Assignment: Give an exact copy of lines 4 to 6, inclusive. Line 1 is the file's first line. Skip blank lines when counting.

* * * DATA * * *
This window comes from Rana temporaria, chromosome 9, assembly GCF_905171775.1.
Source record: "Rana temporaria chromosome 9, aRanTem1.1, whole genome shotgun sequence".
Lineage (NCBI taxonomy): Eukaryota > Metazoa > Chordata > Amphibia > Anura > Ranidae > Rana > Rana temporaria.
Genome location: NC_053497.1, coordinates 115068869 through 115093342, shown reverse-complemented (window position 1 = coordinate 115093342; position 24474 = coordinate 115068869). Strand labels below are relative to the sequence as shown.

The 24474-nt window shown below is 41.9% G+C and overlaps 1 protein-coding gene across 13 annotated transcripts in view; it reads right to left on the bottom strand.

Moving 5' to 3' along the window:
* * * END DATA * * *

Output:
Genome location: NC_053497.1, coordinates 115068869 through 115093342, shown reverse-complemented (window position 1 = coordinate 115093342; position 24474 = coordinate 115068869). Strand labels below are relative to the sequence as shown.

The 24474-nt window shown below is 41.9% G+C and overlaps 1 protein-coding gene across 13 annotated transcripts in view; it reads right to left on the bottom strand.

Moving 5' to 3' along the window: